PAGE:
Six Steps to Conquering Burnout

Impact Coaches Inc. – Articles

How strong time management and a leadership mindset can help you feel more productive, accomplished, and in control

By Antoine Laganiere

Managing our time well is something we all struggle with. And there are lots of tools out there that can help. But for some, using time management techniques and tools like “single-tasking” or “time blocking” aren’t the hardest elements to shift. It’s the beliefs and preconceived notions around using the tools that are most challenging. 

For example, you may have a limiting belief that adopting a technique such as time blocking can feel selfish. Like you’re not working within the organization’s culture or you’re not a team player.

Set boundaries and communicate them clearly

It can be tough to go against the current, but when you have the courage to communicate effectively and respectfully, you can move away from a reactive mindset and toward a proactive, leadership mindset. Managing your time well means combining techniques and tips with a leadership mindset and strong communication, which leads to fewer mistakes and greater presence – and makes you feel more productive and accomplished.

When making this shift, it’s important to find the middle ground between what the norm is at your organization and how you want to manage your time by setting boundaries and communicating them clearly.

And if you’re concerned about being judged as selfish, try reframing it as being a good leader. Because at the end of the day, you’re implementing these changes for the benefit of the team and the organization for the future.

Experiment with these time management strategies

With this in mind, here are a few time management strategies to experiment with. You can start by choosing just one and find specific opportunities to test it to see if it works for you, before moving onto the next.

1. Enhance communication 

Many of our time challenges arise because we could be more intentional with communicating in the moment. Being deliberate when thinking about and speaking to the people around us can reduce the confusion and misunderstandings that can lead to wasted time and energy. For example:

Downwards management/Delegation
  • Be clear on what needs to be delegated and how. You can use the Eisenhower Matrix below to help decide which tasks to keep and which to entrust to other members of your team.
IMPACT Coaches – The Eisenhower Matrix & Delegation
  • When delegating, be specific about the importance of each task including how and when you want it completed. Also, ask if the person understands – and look out for hesitation and clarify if this is the case (i.e., does the person truly understand the ask or are they only saying they do so as not to appear foolish?).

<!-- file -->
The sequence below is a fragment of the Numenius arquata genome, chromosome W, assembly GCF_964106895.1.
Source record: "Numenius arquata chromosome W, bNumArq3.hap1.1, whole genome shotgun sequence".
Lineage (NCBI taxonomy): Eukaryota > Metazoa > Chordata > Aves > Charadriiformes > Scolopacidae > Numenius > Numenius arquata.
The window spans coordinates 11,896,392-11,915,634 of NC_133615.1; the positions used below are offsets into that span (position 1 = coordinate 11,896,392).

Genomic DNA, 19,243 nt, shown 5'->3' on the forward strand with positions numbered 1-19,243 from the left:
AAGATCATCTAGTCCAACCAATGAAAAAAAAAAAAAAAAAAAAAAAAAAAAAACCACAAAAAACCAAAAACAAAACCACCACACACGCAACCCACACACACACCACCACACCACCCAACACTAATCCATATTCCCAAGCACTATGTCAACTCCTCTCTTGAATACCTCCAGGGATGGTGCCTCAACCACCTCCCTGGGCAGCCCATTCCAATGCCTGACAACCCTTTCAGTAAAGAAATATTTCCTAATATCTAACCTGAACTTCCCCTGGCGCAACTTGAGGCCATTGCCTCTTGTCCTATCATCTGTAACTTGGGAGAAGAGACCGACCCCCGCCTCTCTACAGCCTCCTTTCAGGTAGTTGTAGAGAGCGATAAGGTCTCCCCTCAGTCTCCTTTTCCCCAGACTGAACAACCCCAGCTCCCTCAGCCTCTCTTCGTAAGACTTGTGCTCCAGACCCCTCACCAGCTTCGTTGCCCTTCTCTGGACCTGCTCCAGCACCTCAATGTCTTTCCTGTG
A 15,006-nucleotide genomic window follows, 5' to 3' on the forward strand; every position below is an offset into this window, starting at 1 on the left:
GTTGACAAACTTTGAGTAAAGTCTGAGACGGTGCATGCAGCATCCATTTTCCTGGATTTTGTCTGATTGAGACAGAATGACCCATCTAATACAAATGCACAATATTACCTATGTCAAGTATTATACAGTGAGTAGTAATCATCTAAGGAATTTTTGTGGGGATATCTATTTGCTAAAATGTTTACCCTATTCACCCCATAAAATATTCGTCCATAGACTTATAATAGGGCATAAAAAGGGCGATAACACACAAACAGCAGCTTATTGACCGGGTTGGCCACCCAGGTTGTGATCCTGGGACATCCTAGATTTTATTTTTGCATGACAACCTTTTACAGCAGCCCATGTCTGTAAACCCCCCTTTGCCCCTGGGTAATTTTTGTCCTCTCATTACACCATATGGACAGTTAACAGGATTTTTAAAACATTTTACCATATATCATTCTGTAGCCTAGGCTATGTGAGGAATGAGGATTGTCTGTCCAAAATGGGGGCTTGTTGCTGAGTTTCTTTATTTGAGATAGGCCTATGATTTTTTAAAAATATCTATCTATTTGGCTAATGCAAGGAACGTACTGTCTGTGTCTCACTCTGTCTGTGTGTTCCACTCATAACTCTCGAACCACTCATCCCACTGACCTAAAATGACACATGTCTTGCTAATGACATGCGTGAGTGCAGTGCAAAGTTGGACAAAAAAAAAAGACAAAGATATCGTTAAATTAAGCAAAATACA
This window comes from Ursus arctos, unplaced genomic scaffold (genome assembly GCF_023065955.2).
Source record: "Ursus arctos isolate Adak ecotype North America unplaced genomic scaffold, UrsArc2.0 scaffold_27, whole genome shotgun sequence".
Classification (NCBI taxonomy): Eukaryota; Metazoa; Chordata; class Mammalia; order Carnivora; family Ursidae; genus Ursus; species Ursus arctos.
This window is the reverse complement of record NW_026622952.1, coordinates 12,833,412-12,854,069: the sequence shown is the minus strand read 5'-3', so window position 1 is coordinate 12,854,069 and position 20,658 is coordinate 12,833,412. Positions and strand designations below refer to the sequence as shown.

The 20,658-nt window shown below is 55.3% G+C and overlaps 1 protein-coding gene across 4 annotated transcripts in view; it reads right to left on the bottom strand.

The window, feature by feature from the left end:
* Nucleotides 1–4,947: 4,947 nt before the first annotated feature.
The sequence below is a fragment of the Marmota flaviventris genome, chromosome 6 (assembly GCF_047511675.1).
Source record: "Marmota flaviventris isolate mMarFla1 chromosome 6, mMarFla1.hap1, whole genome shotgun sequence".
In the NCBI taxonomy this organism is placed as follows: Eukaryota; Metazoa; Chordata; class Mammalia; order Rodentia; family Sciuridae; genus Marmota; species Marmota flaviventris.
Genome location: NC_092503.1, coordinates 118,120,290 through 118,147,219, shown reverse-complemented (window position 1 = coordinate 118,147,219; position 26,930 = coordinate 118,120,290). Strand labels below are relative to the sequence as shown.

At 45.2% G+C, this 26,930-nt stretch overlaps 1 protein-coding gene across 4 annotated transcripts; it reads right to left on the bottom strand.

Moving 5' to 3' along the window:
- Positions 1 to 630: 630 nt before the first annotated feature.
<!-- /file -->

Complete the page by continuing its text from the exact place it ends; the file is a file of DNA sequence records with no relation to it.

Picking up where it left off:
Upwards management
  • Take the time to ask the person giving you the task when, why, how and what is a priority.
  • Do it clearly and respectfully. 
  • If your first impulse is to react negatively to the request, see if you can find the space to be more present, clarify the ask, and express your needs and concerns before ending the conversation.

2. Plan Properly

When you receive a new mandate or task, take the time to plan roles, responsibilities and timelines carefully before starting.

Communicate well with your team first.

Have clear priorities for your role.

3. Work transparently

Find ways to share what you and your teams are doing. This makes it possible to better manage capacities and priorities, and offer help at the right times – something that can be difficult in the virtual world.

4. Budget time to navigate unexpected and unavoidable demands

What percentage of time do you allocate to unexpected things? When you know unforeseen demands might arise, proactively set aside time for them in your calendar. This ensures they get addressed and don’t take away time allocated to other tasks.

IMPACT Coaches – Managing Your Time Wheel: Exercise

5. Prioritize energy recovery

Be clear about the amount of sleep, exercise, social and alone time you need to be productive and more present. Take your current work and personal life circumstances into account (e.g., age, family situation, role, career aspirations, etc.). We can’t do everything, which often means only the high-priority things get done. Consider scheduling your energy recovery activities to ensure you provide yourself regular time and space for them.

6. Checklists and Calendar blocks

Make sure to block time for specific tasks and try to batch them in a way that makes it easier to accomplish them. For example, try doing all the 2-3 minute tasks in the same time block. Consider creating office hours to answer questions from staff or others instead of doing it haphazardly. Ask people to come prepared and ready during a specific time, allowing you to be more present with them and give better answers. 

IMPACT Coaches – Define Your Priorities

Prioritize your checklist tasks, and then make it a point to insert the task in your calendar. You’ll give yourself a better chance to complete it in a timely and uninterrupted way and feel the accomplishment that comes from that at the end of the day (rather than just crossing things off).

Impact Coaches Inc. – Articles

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